Most of the parents had missed a shot or two in their lifetimes, so Christine offered them a booster while they were escorting their children. Most readily agreed, and some even volunteered to show their dubious children that getting an injection wasn’t a big deal. Their willingness made them unlikely spies, who would be wary of any unnecessary medical treatment, but Christine ran their samples through her computer back in her pre-fab pod each night anyway. Each time, the computer told her that the settlers were exactly what they claimed to be. Mostly human, with some Tellerite, Caitian and one or two other species. Thankfully, none of the settlers were Betazoid or from any other race with empathic abilities. Christine had been the recipient of some training with the psychologist and her team in suppressing emotion, but not really enough. That should have come in her fourth year of training, which was actually her first year of service.
She took her opportunities when she found them. Whenever somebody came in for an injury or to refill their medication, she managed to take a sample. When she got called up to the ore processing plant because somebody had hurt themselves too badly to be moved, she sampled the victim and anybody else she could spot with an injury, no matter how small. Never a shrinking violet at the best of times, Christine found new reserves of forcefulness and authority when corralling men who wanted to ignore burns and cuts and go back to work.
Night after night, the small computer in her pod spat out negative results. No Romulan spies found. After a few months of living in the settlement, she’d managed to survey about sixty percent of the population and she’d found nothing.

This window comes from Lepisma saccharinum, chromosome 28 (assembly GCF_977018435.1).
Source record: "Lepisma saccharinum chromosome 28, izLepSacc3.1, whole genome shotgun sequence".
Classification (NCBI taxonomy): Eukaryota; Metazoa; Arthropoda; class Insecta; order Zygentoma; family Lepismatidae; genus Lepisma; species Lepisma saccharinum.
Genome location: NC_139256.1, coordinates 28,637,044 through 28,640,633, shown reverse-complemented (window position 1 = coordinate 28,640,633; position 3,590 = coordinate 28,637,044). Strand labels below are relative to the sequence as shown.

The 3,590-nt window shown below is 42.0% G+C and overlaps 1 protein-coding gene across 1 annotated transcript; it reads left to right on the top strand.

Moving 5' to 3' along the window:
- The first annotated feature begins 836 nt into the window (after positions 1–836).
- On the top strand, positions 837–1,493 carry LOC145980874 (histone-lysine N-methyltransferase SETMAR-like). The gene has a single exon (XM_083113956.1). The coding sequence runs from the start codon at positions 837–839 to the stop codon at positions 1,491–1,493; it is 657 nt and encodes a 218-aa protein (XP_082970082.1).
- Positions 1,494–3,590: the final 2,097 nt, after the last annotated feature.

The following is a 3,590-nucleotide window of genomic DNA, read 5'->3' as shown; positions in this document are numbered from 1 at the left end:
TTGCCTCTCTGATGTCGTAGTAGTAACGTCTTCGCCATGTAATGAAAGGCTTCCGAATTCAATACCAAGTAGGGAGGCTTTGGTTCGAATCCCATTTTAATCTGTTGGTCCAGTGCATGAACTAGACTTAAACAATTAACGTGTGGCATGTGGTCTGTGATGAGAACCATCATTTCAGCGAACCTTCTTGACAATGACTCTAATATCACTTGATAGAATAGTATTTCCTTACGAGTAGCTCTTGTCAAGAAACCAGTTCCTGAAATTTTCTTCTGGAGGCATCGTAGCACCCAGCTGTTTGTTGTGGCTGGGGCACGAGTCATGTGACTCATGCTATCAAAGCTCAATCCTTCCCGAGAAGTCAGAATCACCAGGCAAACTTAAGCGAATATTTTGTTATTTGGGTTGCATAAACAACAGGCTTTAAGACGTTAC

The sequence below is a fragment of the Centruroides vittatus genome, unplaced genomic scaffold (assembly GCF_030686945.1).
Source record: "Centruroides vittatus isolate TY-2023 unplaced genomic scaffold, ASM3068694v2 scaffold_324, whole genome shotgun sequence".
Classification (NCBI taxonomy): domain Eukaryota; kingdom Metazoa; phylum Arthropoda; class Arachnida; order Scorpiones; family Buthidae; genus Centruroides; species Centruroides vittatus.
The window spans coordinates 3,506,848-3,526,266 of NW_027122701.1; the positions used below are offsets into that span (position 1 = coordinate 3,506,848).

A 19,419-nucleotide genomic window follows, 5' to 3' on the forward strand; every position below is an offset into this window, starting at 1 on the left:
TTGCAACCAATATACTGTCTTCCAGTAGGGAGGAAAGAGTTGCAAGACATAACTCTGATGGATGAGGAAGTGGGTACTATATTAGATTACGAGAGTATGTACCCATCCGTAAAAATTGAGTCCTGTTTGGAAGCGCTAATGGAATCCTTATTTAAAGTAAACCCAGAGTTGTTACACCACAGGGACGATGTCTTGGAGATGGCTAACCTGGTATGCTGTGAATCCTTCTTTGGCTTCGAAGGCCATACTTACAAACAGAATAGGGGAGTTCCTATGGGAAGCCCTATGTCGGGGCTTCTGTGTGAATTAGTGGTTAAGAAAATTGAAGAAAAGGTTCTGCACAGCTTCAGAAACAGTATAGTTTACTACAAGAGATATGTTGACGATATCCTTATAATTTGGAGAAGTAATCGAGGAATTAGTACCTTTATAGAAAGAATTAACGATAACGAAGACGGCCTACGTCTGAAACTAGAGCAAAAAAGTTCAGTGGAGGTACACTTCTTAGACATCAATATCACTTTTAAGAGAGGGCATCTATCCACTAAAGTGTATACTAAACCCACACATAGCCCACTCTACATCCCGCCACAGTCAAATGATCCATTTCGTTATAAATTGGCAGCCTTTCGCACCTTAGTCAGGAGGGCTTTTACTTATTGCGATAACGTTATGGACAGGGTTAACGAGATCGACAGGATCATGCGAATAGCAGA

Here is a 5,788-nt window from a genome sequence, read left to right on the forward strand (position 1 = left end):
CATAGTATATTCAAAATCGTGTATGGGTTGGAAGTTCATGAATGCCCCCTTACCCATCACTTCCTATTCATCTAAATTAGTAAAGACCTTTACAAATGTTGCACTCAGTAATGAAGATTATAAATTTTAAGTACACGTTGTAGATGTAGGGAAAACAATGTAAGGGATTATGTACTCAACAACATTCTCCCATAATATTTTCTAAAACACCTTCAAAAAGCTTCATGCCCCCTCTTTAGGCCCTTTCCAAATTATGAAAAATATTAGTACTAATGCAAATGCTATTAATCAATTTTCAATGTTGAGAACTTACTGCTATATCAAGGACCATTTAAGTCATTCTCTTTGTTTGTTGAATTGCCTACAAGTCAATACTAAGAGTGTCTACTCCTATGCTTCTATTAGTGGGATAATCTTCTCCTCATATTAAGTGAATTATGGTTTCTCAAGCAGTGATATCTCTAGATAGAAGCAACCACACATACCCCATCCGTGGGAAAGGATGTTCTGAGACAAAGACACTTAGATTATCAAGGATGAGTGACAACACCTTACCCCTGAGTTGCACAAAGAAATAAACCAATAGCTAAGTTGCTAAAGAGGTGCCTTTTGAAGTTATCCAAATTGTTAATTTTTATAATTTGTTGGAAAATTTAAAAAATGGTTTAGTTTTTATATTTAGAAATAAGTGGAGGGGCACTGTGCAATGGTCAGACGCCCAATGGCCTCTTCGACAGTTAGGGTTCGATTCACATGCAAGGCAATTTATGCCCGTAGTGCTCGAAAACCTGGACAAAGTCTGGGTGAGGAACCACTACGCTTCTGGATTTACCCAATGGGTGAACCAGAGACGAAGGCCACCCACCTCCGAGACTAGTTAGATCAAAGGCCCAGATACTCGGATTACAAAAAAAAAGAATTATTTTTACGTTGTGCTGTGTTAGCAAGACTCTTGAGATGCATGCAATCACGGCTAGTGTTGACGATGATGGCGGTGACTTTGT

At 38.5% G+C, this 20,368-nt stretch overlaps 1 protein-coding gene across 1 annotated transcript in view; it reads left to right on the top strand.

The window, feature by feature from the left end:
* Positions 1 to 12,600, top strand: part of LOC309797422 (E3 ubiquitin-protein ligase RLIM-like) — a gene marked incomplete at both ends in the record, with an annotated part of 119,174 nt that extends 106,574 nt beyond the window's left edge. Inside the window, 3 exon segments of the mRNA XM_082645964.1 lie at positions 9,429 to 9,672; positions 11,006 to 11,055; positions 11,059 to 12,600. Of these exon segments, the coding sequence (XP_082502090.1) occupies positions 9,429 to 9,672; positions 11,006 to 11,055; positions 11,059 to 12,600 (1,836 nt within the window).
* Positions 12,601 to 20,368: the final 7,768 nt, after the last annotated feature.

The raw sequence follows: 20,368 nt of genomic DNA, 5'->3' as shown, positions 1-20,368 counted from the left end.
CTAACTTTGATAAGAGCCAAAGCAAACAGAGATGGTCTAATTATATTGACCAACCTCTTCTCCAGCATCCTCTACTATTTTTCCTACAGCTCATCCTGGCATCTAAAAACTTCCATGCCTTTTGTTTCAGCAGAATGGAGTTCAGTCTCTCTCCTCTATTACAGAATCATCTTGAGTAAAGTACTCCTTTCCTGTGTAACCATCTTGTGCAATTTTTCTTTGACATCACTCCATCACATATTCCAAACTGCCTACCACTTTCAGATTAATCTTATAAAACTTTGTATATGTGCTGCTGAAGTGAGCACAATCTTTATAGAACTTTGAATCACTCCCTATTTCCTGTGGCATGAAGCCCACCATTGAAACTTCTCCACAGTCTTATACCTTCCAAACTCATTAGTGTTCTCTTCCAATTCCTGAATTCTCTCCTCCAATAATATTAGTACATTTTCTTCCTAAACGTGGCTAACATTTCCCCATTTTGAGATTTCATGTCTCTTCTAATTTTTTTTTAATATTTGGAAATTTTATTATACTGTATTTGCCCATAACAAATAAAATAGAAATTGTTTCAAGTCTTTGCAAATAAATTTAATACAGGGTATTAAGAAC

Her Section 31 contact had remained anonymous, as her coded message from Admiral Marcus that she’d picked up at Starbase Seven had told her they would. The message said that they’d make contact when Section 31 required an update on her progress, and in an emergency she could rely on her contact to aid her as best they could.
The night the contact revealed themselves to Christine there was a party at the entertainment centre in the town. The orbit of the planet created a six-day week and no real change in seasons, but all the cultures represented in the settlement had some kind of seasonal celebration back on their homeworld. There had been an agreement that there’d be a shared party in honour of whatever they were missing at home, and just about everybody crammed themselves into the entertainment space and the bar next door. The party spilled out into the scrubby ground outside the buildings, and there were bonfires and barbeques and fake snowmen and Christmas trees all mixed haphazardly alongside other, more alien, celebrations.
Christine had joined in with enthusiasm, and had spent most of the day helping to create paper chains to loop around trees that had been cut down and dragged into the centre for decoration. Now she had a glass of something that in no way resembled eggnog but had a very hefty alcoholic kick to it, and was finding out just how popular a single woman on a settlement made up largely of single men could be.
She’d let McCoy go, because she knew that asking him to wait two years for her wasn’t fair, but it didn’t mean that she’d stopped loving him. It had taken her long enough to admit it, and now that she had, she just couldn’t think of anybody else. Part of her hoped that he’d make the sensible decision and move on. She’d been nothing but trouble for him really, keeping him at arms length and dodging all of his attempts at creating something real between them. He deserved somebody better, somebody who wouldn’t have to lie about herself all the time.
Part of her hoped that he didn’t forget her, that he kept on loving her. It was selfish and wrong of her, but she didn’t care. Her secret dream was to do her duty, be reassigned to the Enterprise and fall off the radar of Section 31, never to be reactivated again. Then they could be together and actually try to turn their relationship into something more than just unbelievably good sex.
So that was why she had dodged her way out of another welcoming group of drunken miners and ducked outside for a bit. She wandered through the outside decorations, nodding to a few people she’d met and picking up another glass of not-nog from a small bar that had been set up. A loud clang of bells announced that it was time for all the children of the settlement to receive presents, something that the human children expected from Father Christmas, and the non-human children demanded to be included in.